Are you preparing to remodel your CT kitchen or bathroom? Start by making a budget. A well-thought-out, well-conceived budget will be your guide throughout the remodeling process. Knowing how much money you can afford to spend can help determine the scope of your project, and can help you have productive conversations with contractors before hiring a home remodeling professional. These tips can help you get started making a budget for your kitchen or bathroom remodel in Connecticut.
Creating a Budget
Creating a budget is a multi-step process, and until you sign a contract and start the work, your budget may change as you learn more.
Start by exploring materials, looking at pictures of home improvement projects online, and researching costs quoted online. Doing research can help you create a mental picture of what your final remodel will look like while also helping you gauge the cost. This will help you communicate with contractors, which in turn will give them the information they need to bid on your project.
Get Quotes from Contractors
Meet with at least two or three contractors to get bids for your home improvement project. Meeting with multiple professionals will help you decide whether your ideas for your home improvement project are realistic, and will also help you get a sense of the cost.
Be wary of any contractor with a dramatically low bid. This could be a sign that the contractor is working with inexperienced labor, or that the contractor is unaware of the true cost of the job. At worst, the contractor could be intentionally underbidding with plans to raise the cost after the job gets started.
When meeting with Connecticut remodeling contractors, do the following:
- Check references.
- Check that the contractor is licensed in Connecticut.
- Meet with contractors in person. Never hire a contractor who would bid on a job sight-unseen.
Talk to Lenders
Once you have several bids from contractors, talk to lenders to explore financing options, if financing is required to complete your home improvement project.
The HELOC (home equity line of credit) is a popular option for homeowners seeking to remodel their property. The HELOC extends a line of credit to the homeowner, up to 80% of their home's value. A HELOC works like a credit card. You'll charge payments to the HELOC, then pay down the balance when the project is complete.
A home equity loan is another way to borrow money without refinancing your mortgage. With this type of loan, you'll receive a lump sum with fixed payments, which you'll have to repay in a given period.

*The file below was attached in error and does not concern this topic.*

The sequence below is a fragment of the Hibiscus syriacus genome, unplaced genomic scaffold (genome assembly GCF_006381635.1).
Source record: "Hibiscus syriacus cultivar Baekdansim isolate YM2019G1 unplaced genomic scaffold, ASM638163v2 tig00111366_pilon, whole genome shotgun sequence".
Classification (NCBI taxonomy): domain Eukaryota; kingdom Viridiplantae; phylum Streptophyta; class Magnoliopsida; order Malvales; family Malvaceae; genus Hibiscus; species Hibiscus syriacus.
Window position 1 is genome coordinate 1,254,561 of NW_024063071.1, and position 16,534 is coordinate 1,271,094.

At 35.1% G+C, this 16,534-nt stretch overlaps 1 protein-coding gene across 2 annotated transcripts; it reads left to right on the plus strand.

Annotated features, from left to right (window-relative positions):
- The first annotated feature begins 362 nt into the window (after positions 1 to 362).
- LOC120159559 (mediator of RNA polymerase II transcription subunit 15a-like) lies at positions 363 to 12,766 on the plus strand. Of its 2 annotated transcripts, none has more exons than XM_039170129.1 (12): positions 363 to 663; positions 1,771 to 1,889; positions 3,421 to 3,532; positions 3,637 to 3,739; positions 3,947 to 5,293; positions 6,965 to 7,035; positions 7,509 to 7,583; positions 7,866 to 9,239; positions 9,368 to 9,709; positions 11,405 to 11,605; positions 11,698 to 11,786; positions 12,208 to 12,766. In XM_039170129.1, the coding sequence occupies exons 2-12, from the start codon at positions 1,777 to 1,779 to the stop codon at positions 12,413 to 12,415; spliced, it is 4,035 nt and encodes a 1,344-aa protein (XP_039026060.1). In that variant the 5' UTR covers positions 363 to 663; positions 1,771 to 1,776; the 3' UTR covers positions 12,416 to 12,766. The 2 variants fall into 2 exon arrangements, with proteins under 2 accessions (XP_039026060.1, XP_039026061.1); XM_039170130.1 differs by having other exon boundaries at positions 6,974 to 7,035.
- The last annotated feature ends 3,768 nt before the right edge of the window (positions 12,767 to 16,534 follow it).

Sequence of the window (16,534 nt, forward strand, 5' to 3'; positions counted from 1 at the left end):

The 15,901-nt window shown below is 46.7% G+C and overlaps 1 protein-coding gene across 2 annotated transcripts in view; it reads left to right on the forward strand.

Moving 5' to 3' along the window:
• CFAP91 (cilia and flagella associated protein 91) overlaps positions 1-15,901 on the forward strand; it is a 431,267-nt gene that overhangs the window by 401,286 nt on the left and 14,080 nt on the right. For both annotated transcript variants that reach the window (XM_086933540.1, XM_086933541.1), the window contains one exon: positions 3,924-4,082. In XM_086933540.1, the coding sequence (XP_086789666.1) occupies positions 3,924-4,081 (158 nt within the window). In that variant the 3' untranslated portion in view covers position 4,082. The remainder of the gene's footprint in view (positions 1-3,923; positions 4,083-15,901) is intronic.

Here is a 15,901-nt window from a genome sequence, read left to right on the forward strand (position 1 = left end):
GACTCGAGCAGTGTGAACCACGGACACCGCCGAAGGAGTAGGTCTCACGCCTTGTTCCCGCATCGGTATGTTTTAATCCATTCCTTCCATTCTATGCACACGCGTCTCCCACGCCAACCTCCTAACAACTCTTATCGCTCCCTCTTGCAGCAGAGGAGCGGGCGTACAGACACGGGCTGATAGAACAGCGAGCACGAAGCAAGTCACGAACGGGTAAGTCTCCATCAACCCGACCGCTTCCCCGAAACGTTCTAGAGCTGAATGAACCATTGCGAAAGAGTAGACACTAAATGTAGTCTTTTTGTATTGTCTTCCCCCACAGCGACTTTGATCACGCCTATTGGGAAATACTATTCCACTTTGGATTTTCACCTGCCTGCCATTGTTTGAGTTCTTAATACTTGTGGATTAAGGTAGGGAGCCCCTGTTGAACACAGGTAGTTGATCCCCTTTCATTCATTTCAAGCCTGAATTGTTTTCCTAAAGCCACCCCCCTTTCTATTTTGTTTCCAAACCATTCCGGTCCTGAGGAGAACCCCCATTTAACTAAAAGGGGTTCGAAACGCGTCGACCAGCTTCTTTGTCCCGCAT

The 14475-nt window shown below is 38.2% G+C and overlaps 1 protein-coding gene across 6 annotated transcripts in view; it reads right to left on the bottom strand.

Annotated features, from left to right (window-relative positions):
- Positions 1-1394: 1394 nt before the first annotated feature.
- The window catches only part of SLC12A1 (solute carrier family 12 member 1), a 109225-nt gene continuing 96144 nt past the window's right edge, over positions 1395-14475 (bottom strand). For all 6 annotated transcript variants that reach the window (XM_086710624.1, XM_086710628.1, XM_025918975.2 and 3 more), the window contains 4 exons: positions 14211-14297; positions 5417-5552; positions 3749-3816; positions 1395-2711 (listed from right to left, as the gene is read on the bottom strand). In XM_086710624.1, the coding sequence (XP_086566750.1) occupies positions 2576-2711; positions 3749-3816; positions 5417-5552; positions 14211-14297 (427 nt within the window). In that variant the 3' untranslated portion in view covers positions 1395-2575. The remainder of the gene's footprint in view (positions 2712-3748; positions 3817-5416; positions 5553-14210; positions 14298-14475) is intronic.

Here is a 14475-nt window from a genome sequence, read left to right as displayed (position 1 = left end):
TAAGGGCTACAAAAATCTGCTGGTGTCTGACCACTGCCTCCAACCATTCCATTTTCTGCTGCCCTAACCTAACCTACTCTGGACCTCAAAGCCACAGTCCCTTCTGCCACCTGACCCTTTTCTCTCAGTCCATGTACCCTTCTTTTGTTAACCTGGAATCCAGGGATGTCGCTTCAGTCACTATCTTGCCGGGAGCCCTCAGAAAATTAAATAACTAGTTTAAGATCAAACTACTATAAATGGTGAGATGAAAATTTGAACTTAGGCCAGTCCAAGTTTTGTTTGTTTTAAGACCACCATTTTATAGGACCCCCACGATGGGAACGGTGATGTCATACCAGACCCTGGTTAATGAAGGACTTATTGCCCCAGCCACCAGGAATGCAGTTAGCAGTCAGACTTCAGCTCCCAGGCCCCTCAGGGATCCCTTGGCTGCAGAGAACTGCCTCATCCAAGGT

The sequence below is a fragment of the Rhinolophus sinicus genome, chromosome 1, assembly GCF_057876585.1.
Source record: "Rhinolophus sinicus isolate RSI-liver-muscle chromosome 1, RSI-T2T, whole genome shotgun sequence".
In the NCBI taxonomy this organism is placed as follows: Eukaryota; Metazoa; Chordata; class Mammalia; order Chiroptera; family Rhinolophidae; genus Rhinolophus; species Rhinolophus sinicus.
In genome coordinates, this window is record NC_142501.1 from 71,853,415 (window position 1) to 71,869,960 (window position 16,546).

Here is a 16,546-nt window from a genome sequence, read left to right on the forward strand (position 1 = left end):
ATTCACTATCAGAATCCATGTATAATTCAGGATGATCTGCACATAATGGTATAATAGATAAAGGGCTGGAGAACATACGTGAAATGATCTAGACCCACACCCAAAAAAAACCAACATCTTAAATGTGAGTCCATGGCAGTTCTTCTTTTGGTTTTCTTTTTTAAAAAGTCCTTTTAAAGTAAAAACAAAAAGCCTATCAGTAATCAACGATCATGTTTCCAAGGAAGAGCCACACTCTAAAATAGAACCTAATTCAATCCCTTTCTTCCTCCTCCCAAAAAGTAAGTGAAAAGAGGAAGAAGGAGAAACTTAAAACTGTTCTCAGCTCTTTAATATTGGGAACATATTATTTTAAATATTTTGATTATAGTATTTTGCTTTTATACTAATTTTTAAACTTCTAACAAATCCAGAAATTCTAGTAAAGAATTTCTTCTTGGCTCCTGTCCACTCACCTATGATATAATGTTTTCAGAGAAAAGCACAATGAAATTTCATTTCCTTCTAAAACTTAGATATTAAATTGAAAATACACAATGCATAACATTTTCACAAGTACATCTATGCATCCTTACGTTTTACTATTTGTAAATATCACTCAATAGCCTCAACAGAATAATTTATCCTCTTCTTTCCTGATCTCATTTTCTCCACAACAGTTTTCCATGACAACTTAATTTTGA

A personal loan is an unsecured loan with a higher interest rate than a HELOC or home equity loan. This type of loan is an option for homeowners with little home equity but excellent credit overall.
If you have enough cash to pay for your home improvement project out of pocket, then you can skip this step.
Build a Margin of Error Into the Budget
Home improvement projects don't always go as expected. Leave wiggle room in your budget for unexpected repairs or a change in direction, if you decide to alter your design midway through. Many contractors recommend leaving about 10% of your funds available for these "just in case" expenses.
Sticking to Your Budget
Once your budget has been created, it's important to stick to it as much as possible! These tips can help.
Know Your Goals
Make a list of home improvement goals before getting started with your project. Knowing your goals can help you decide which changes are most important, and which changes are unnecessary.
Communicate With Your Contractor
Be clear and upfront with your contractor about how much you can afford to spend. Your contractor will likely have project management software that can help you track the cost. Telling your contractor from the first meeting what you're thinking about spending also gives your contractor a chance to tell you whether your budget is realistic.
Pay Attention to Change Orders
Your contractor should create change orders every time you make a change to your contract. Very likely, those change orders will also include cost information. The change order may even have a running total, so you can get a sense of how much the final bill will be.
Your contractor should require you to sign change orders before making changes to the contract. Pay attention before signing! Authorizing changes without reading could lead to an unpleasant surprise when the project is finished.
Avoid the Temptation to Make Changes
Changes made to the original design after work begins can lead to inflated costs. Don't sign a contract until you're absolutely sure about the design, and avoid making changes to the design if you can help it.
Ready to Get Started with Your Connecticut Home Renovation? Contact Us
If you've made your budget and you're ready to get started with your CT remodeling project, contact Fine Home Contracting. We can help you sketch out the scope of your remodel, or help you decide what is a realistic cost for your upcoming remodel. We prioritize good communication, fine craftsmanship, and good customer service. Call today to make an appointment and discuss the particulars of your upcoming renovation.